Instead, the prospects of a Common Core set of standards are for shorter, more web-based, better-focused instructional materials and for computer-adaptive, computer-delivered, and instantaneously-scorable constructed response-item assessments.  Second, ignore the misrepresentations and take heart in the fact that the Common Core standards are coherent. These standards replace the vagueness of strands (number, measurement, geometry, statistics, and algebra) with domains, clusters, and well-conceived grade-to-grade progressions of standards. Moreover, they are fair. Many procedures that we have come to teach at grade x, have been moved to grade x + 1, giving us all a chance to build prerequisite knowledge and slow down what has become a drag race through the curriculum. And, lastly, they are teachable. There are only about thirty standards—of varying sizes and depth—at each grade level, resulting in a far more manageable teaching load than the forty to fifty objectives per year that many of us now face.  If you care about your children, if you care about readiness for citizenship and the workplace, and if you care about our future leaders making informed decisions, you should be fighting for, not against, the Common Core.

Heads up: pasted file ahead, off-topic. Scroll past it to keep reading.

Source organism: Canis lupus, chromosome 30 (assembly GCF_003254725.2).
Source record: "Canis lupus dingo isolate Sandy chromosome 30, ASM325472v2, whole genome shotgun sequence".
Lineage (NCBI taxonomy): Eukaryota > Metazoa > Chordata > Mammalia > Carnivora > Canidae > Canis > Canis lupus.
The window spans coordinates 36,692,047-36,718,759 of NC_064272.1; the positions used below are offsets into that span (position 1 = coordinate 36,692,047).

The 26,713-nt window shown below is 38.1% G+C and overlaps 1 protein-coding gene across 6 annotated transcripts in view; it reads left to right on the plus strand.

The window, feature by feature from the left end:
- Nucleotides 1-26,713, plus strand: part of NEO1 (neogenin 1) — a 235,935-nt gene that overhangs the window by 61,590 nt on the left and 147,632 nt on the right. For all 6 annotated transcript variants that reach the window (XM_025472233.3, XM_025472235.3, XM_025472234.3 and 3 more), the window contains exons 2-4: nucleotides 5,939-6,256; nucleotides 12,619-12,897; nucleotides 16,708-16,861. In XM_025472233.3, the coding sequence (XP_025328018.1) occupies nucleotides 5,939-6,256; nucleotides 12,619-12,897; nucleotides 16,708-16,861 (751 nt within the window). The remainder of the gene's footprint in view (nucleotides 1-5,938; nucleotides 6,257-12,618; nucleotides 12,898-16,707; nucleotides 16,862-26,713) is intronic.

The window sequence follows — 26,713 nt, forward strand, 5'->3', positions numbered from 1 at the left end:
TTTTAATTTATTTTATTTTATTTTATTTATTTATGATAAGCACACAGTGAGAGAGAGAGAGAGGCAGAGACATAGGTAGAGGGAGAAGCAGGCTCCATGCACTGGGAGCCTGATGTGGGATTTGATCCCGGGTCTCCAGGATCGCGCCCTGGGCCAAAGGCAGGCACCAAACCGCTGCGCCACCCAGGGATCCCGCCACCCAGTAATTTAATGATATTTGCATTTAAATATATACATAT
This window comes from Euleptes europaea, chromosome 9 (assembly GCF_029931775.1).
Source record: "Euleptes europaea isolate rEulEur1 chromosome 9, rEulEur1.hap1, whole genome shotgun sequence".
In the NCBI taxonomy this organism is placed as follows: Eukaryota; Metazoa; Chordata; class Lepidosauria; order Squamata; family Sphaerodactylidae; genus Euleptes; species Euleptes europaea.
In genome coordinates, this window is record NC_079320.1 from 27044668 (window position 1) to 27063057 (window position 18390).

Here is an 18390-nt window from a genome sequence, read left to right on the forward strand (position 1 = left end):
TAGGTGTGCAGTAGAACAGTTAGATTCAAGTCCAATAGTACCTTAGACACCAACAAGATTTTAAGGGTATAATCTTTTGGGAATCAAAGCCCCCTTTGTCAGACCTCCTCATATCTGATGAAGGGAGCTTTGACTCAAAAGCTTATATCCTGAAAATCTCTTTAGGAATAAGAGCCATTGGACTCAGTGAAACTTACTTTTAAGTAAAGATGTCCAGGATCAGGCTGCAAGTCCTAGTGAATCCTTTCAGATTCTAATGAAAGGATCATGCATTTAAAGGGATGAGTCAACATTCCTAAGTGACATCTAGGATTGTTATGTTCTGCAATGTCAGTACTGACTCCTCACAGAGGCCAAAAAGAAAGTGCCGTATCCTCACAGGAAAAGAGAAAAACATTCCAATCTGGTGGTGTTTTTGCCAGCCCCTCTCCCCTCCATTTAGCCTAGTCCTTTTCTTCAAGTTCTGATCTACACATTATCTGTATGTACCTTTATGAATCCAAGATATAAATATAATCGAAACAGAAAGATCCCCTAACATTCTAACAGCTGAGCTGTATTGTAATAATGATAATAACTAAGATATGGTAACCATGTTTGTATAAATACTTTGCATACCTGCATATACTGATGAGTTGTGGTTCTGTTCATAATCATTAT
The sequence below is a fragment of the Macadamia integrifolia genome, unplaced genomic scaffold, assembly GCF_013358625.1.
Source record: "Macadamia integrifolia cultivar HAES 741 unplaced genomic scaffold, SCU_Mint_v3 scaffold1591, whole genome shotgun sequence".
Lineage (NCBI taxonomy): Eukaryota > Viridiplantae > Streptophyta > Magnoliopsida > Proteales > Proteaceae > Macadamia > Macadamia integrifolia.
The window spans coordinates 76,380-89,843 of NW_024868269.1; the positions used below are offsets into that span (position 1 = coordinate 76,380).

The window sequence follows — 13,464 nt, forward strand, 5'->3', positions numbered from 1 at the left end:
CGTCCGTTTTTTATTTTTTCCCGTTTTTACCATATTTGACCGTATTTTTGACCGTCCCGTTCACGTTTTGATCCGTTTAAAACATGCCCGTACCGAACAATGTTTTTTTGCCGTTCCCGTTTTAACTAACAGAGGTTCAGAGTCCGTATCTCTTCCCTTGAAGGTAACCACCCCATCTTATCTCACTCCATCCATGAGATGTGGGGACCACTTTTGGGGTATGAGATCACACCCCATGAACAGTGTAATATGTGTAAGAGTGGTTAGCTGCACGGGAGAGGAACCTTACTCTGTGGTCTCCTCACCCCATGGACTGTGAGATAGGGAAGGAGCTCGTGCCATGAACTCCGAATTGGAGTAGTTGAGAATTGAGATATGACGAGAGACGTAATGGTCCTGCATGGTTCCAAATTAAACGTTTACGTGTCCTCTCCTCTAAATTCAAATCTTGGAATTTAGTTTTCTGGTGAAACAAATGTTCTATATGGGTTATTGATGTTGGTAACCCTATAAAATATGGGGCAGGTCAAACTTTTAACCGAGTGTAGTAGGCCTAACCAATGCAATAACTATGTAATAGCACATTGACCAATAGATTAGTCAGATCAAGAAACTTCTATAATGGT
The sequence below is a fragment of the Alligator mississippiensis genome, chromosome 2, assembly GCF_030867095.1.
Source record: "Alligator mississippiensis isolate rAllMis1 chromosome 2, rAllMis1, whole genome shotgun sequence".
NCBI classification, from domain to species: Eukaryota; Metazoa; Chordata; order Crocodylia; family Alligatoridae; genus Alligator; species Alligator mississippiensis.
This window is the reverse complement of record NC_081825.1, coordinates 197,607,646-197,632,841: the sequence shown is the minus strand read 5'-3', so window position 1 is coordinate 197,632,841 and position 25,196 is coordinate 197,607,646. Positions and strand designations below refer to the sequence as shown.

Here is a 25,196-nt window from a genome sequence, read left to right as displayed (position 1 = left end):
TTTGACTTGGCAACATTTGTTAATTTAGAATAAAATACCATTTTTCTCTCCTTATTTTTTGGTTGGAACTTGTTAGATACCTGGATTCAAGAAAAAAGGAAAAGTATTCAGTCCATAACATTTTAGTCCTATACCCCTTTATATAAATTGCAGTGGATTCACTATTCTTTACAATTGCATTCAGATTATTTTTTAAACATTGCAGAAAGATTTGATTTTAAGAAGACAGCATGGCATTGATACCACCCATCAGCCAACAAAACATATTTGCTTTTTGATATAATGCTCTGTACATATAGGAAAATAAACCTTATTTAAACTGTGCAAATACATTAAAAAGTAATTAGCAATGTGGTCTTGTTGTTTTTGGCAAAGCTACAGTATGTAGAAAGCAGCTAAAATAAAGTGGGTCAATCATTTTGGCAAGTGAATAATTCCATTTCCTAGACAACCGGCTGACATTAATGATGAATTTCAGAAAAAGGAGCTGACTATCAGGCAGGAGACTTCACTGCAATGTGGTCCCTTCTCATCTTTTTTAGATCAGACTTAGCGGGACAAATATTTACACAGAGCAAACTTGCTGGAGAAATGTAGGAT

~ Steve Leinwand

Again, I want to thank Steve for taking the time to prepare two awesome elevator speeches. Hopefully, they've inspired you as much as they've inspired me. Maybe you can use parts in your own elevator speech when the time presents itself. It's not too late to add your own in the comments. Tomorrow, I'll post the last and final elevator speech, which happens to be my two minute speech for my district. 

Common Care,

Friday, September 19, 2014

Common Core Elevator Speech - Day 5

Day 1
Day 2
Day 3
Day 4